The Jewish federations of Monmouth and greater Middlesex counties cleared the final hurdle for their planned Jan. 1 merger as constituents of both voted overwhelmingly for the consolidation.
The Dec. 1 vote passed unanimously in Monmouth with 39 affirmative votes while in Middlesex it passed 47 to four, with one abstention.
Several of those who voted against the merger at the Middlesex meeting, held in Congregation B’nai Tikvah in North Brunswick, declined to comment to NJJN on their decision.
Three other votes — to restate the organizations’ certificates of incorporation, amend and restate their bylaws, and reelect all board of trustees members effective Jan. 1 — were also overwhelmingly approved. The combined board will be known as the board of directors.
The separate votes were a requirement of state law regarding nonprofit corporations.
“I’m happy the vote was so strongly positive in both communities,” said Monmouth executive director Keith Krivitzky, who will take over leadership of the combined federation. “This new arrangement will enable federation to exert greater strategic impact throughout the region.”
Krivitzky told those gathered at Marlboro Jewish Center that the vote was “gratifying, but anti-climactic.” Leaders from both federations said it was the end result of years of discussions that had picked up steam in the last two years.
Middlesex president Mitchell Frumkin, who will keep his position in the merged federation, acknowledged that there were concerns among constituents of both federations. “Without change we become static. While change is hard, we both realize it is important to do this. It is the right thing to do,” he said.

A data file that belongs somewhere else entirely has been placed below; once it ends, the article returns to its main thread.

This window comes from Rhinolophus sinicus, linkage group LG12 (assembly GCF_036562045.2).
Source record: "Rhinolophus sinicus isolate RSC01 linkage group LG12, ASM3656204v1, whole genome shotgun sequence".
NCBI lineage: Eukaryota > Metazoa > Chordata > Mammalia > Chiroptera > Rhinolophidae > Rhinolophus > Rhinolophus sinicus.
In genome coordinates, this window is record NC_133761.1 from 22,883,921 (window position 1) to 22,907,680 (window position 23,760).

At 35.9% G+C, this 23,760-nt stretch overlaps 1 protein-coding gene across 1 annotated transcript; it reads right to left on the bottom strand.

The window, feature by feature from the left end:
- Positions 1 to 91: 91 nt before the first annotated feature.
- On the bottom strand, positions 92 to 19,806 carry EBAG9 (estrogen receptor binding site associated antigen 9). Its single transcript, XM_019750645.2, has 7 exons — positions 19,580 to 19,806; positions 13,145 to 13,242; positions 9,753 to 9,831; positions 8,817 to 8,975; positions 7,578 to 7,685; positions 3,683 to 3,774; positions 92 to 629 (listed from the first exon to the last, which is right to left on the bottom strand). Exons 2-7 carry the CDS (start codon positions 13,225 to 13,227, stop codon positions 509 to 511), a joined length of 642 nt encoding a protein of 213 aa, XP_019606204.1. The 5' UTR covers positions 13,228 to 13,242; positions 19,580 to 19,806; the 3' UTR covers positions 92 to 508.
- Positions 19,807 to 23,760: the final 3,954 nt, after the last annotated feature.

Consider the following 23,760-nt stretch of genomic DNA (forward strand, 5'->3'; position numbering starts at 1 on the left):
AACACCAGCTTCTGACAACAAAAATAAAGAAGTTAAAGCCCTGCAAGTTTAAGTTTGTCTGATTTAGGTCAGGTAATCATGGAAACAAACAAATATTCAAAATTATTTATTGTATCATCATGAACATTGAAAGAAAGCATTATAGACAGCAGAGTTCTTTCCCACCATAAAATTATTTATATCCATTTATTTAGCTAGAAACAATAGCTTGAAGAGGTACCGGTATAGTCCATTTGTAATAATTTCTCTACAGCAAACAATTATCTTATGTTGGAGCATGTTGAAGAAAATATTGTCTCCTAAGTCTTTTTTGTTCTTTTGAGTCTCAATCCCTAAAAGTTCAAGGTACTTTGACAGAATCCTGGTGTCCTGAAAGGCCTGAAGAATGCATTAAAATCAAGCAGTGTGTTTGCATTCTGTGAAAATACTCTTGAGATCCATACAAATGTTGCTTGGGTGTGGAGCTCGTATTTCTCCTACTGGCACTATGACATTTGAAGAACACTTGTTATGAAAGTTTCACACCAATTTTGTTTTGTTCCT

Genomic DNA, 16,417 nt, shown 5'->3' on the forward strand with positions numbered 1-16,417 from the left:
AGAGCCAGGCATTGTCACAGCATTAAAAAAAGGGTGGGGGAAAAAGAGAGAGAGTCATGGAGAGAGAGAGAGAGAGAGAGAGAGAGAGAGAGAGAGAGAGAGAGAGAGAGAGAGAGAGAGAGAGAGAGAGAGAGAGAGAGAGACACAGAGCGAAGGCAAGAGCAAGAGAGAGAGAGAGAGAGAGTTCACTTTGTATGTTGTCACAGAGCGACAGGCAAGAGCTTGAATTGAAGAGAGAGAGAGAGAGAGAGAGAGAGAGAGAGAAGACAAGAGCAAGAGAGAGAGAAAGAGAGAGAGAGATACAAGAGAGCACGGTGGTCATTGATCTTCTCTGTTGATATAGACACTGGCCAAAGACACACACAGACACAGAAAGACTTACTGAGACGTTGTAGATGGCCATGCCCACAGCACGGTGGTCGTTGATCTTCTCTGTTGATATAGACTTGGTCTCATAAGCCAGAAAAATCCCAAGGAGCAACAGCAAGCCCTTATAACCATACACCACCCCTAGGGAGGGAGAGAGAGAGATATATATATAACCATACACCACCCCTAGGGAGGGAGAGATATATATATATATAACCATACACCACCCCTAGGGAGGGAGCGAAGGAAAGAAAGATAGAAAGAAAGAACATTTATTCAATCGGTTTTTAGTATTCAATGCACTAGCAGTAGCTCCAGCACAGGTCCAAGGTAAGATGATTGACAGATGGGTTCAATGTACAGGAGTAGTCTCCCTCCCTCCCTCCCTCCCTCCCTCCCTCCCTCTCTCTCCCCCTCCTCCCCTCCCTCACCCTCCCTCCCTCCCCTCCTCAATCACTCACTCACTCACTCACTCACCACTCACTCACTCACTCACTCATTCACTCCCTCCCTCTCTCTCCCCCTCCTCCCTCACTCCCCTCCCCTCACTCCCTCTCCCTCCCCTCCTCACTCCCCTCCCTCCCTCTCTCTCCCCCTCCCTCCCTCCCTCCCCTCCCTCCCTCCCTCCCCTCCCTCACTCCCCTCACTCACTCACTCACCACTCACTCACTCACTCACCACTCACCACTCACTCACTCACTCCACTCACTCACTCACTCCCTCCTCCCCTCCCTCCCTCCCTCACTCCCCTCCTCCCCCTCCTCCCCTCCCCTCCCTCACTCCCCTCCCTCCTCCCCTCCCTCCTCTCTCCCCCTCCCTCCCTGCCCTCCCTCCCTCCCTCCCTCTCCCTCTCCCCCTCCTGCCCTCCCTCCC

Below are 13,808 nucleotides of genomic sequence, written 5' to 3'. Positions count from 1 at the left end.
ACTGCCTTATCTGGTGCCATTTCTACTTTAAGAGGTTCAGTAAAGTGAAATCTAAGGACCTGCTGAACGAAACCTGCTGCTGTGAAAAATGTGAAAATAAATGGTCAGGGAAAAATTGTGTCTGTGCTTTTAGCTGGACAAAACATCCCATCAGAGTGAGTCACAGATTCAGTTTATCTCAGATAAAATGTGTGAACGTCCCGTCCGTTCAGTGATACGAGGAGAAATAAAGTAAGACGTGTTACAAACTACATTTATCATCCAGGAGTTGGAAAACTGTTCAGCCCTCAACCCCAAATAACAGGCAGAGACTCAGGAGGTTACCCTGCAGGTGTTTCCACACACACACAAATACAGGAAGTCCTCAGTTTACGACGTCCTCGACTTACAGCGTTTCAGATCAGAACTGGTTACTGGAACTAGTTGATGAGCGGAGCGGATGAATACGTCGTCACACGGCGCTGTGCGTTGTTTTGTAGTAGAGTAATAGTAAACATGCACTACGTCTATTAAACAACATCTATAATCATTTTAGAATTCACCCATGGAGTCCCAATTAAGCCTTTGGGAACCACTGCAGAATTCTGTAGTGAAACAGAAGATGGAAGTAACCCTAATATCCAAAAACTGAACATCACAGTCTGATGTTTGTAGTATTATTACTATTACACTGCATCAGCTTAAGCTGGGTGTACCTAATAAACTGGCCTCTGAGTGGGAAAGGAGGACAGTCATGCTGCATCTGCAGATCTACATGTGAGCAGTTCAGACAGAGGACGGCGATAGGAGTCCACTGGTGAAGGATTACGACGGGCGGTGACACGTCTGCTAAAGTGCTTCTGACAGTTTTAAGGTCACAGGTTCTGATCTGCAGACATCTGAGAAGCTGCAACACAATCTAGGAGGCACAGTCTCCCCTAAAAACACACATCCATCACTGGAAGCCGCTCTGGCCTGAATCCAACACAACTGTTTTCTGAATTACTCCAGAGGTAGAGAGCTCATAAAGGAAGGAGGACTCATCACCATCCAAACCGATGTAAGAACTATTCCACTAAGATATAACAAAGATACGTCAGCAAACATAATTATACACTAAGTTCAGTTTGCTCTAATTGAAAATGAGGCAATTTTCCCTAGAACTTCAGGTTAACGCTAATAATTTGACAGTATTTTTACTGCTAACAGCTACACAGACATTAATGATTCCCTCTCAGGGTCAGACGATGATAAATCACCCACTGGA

Rabbi Robert Wolkoff of B’nai Tikvah, the rabbinic delegate to the Middlesex board, cited rabbinic text before the vote highlighting instances when decisions were made for the greater good of the Jewish people.
“If you are sure the merger will support am Yisrael, then you should support it,” he said.
Ken Philmus, who chaired the merger committee for Monmouth, told his gathering at MJC that many Jewish institutions are operating under pressure. “If federation is to continue as a leading philanthropic force in the 21st century it needs a reset,” he said.
Middlesex committee chair Lee Livingston cited the geographic similarities between the two areas as one of many reasons why merging makes sense.
“If you drive down Route 18 you can’t tell where one county ends and another starts,” he said. “Over the last two years we’ve discovered we have a lot of smart people in Middlesex and a lot of smart people in Monmouth. We’ve discovered a lot can be accomplished when you have a lot of smart people around the table.”
Both chairs cited the many positives of combining the two communities. They include a larger critical mass of current and potential donors, increased leverage on the national level, increased financial resources, more efficient use of combined staff, more opportunity to address common key issues, and a better ability to attract and retain professional talent.
The merger will also allow each side to bring its strengths to the larger community. For example, Livingston said, Monmouth has a younger community that can bring creative, fresh ideas to reenergize the Middlesex constituency. For its part, Middlesex federation comes into the merger in a stronger financial position, with twice the endowments.
For the immediate future, both federation offices will both remain open. Monmouth rents space in Holmdel while Middlesex owns its South River building.
Frumkin said a marketing and branding firm has been hired to come up with a new name for the federation that “reflects who we are.”
“The federation in the future will be the problem-solving leader of the Jewish community,” he said. “We want to build an inspiring Jewish community that will inspire people.”
Monmouth federation executive committee member Stu Abraham of Manalapan said both communities are “homogenous in many ways and working together, they will be able to effectively leverage influence and create positive impact throughout the region.”
In explaining why she voted for the merger, Cindy Gittleman of Kendall Park in Middlesex said, “I honestly feel that a lot of smart people devoted a lot of time to this and if they felt a merger is the best solution, it was important for me to come out and vote for it.”